On one slow evening at the store where I worked in Portland, I was working the cash registers when a boozed-up gentlemen in his mid-20's with a backward baseball cap stormed in.

"WHERE'S YOUR BEER?!" he shouted. I squinted derisively and pointed toward the back. Moments later, he waddled back with a case of Coors Light.


"Yeah," I muttered back. "We have one of the best beer selections around."

What I didn't say is nearly all of those "effeminate" beers had at least double the alcohol content and hundreds of times the flavor of his selection. Pearls before swine, I guess.

If The New Yorker's excellent article (sent to me by my old friend Kristy) on the rise of craft brewing is any indication, my backwards-capped nemesis will learn the truth soon enough. The article focuses on Dogfish Head Brewery and their founder, the charismatic Sam Calagione. While the essay doesn't stray far enough west, I'm happy it sheds light on how craft brewing is shifting to the mainstream.

Dogfish Head, located in Milton, Delaware, is fighting the battle against bad beer on the East Coast. I've long held a West Coast-based bias against Dogfish Head, snootily accusing them of gimmickry. But the truth is, I can be a pretentious idiot. Dogfish Head experiment with the best of them, tossing in everything from raspberries to spirulina to stuff you've never heard of. One of their most notable beers is their 120 Minute IPA, a brew so hoppy it's nearly syrup, and almost satirical of the West Coast trends. It's also nearly undrinkable, but that's neither here nor there. Dogfish Head loves to innovate. And if we've learned anything from American automakers, it's that we could use more innovation in this country.


  1. I once got into a debate with a guy in Oklahoma about why I prefer Micro Brews. He kept telling me about how all micro brews were horrible and tasted bad.

    I had to keep telling him that there was more than one microbrewery and that each one made more than one beer...that wasn't enough.

    Finally, he conceded that if he was going to drink micro brewed beer that he preferred the East Coast ones to those brewed west of the Mississippi.

    I asked the simple question, "Then what pray tell is your favorite East Coast micro brewed beer?"

    The answer: Amstel Light


  2. I wonder if the guy knew that Keystone is brewed by Coors Brewing Company. Hmmm...

  3. Jordan, when are you going to start brewing your own beer? There's little in the world of beer less rewarding than working the raw ingredients through your fingers, watching the yeast do it's work over time, and then being able to say, "I made this."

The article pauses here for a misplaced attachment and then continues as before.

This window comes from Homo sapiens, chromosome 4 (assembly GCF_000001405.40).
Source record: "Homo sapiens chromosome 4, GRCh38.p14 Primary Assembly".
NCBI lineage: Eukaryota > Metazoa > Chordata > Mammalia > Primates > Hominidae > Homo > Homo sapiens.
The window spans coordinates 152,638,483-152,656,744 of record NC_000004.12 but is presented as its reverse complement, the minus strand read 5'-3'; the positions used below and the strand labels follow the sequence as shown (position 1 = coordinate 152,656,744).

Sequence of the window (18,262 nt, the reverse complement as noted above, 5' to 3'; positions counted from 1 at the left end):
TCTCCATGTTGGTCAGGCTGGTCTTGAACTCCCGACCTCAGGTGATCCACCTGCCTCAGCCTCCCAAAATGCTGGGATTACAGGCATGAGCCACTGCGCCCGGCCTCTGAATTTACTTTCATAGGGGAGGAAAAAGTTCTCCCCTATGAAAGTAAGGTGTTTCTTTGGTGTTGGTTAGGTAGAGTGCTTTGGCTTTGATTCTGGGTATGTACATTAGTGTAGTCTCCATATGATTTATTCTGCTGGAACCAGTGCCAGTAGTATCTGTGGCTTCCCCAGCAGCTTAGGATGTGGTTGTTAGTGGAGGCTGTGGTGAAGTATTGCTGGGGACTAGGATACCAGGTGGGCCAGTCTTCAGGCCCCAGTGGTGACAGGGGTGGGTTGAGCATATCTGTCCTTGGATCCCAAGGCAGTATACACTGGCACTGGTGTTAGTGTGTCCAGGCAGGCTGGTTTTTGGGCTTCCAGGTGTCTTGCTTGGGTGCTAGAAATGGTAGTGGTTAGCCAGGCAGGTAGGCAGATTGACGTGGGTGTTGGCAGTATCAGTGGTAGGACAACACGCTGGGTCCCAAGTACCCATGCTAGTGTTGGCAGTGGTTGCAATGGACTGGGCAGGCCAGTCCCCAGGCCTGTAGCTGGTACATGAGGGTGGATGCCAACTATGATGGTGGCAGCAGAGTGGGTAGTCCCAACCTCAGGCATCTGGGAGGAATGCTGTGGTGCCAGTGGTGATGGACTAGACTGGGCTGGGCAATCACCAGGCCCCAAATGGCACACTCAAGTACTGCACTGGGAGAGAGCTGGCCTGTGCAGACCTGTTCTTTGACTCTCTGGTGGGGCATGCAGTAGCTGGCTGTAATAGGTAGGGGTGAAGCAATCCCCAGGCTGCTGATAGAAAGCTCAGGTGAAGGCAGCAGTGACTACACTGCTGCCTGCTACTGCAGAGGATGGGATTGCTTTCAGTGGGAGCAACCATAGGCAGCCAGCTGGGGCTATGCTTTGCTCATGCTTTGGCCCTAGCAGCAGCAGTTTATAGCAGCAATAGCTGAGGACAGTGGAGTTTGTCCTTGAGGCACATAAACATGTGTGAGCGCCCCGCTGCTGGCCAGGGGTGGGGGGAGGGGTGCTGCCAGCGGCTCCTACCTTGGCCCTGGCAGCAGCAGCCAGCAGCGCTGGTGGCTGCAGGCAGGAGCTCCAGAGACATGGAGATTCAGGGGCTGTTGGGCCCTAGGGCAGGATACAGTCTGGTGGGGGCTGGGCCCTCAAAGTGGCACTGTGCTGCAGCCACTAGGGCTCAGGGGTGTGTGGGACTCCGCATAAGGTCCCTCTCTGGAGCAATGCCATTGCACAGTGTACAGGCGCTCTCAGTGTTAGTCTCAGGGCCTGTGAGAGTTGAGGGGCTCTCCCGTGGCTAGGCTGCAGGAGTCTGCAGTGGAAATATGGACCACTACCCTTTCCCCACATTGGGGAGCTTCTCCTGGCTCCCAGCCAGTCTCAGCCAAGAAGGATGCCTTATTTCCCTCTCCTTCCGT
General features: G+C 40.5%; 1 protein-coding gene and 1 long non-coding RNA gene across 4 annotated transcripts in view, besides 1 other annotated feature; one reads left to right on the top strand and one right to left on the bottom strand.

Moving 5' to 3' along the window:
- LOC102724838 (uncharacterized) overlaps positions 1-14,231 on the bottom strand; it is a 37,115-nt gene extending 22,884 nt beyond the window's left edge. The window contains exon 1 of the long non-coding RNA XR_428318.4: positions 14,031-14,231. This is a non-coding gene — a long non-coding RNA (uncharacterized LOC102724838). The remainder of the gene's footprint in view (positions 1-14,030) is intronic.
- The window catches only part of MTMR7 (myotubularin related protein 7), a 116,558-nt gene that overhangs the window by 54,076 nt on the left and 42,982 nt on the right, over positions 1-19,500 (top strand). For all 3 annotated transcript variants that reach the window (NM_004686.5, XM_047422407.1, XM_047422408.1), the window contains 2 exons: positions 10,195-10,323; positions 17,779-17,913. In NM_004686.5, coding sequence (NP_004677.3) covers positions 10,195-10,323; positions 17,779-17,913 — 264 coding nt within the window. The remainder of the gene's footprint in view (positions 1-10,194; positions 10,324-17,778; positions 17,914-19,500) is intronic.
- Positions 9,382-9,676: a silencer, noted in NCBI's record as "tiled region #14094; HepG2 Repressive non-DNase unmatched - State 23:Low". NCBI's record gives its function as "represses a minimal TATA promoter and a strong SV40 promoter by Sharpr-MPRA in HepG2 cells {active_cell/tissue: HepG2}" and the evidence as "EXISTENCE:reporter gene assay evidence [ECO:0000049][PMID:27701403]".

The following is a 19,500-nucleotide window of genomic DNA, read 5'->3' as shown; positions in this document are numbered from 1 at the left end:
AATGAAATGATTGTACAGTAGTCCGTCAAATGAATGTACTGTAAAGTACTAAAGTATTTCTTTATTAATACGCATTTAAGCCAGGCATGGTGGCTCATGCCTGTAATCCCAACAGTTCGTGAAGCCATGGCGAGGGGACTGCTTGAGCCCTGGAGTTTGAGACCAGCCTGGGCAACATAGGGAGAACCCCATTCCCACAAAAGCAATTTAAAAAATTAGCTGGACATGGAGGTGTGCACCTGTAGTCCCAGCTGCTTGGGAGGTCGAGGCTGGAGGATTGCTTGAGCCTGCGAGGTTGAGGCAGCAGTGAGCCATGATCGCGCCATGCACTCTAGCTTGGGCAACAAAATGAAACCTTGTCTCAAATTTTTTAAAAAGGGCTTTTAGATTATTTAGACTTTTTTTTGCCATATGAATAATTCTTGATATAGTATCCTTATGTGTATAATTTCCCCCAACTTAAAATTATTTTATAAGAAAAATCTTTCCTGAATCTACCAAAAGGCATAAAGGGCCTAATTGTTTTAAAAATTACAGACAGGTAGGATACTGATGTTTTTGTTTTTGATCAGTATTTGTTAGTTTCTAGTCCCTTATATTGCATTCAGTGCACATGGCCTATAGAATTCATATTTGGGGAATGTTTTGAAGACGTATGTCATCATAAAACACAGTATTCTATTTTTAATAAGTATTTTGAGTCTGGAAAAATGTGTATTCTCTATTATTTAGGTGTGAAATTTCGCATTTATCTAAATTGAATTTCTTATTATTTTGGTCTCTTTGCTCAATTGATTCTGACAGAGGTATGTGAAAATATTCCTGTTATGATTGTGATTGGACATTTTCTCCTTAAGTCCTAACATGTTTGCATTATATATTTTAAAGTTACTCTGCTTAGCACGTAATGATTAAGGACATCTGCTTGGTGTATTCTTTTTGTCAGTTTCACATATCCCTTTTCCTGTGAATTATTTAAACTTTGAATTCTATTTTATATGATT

Of course, that doesn't stop you from enjoying all the other great beers of the world, it just increases the appreciation of them.

    (FYI: I do not recommend some "easy" kit like a Mr. Beer. If you're going to do it, do it right.)

  4. I might consider that, Bryan. But I've never been one to take immense satisfaction in making my own of something. When my mom stopped making me sandwiches and I had to do it for myself, she said "Now doesn't that taste better?"

    But it didn't. Her sandwiches were WAY better.

  5. As a New Jersey resident, I am surrounded by a world of excellent micro-breweries. Back here near New York City we get some Stone Brewing and lots of Rogue, but not much else.
    I have no idea what they have below the Mason-Dixon line, but from my humble place in the Mid-Atlantic I can recommend:

    Victory Brewing--try any brew and it will be good.

    Peak Organic Brewing---the only organic beer that tastes good.

    Brooklyn Black Chocolate Stout---tastes like heaven when its below freezing outside.

    Flying Fish Brewery---a NJ micro-brewery: try the Belgian Abbey Dubbel.

    And as for the Dogfish Head, I enjoy their Raison D'etre.

  6. well, that's what i look for in a good beer;
    un-drinkability. Take that Bud Light.

  7. Jordan, I would have to agree with Bryan on the matter of brewing your own stuff. I have been a homebrewer for two years, not a day goes by I don't love that fact. My inlaws don't like it at all, but everytime they come over and complain, I crack open my fresh, yummy, brew with a smile. That ofcourse, may not be helping the matter. As for still enjoying the other amazing beers out there, look at it this way, you need to stock up on popstop bottles to reuse anyway, so why not drink the beer instead of buying new bottles.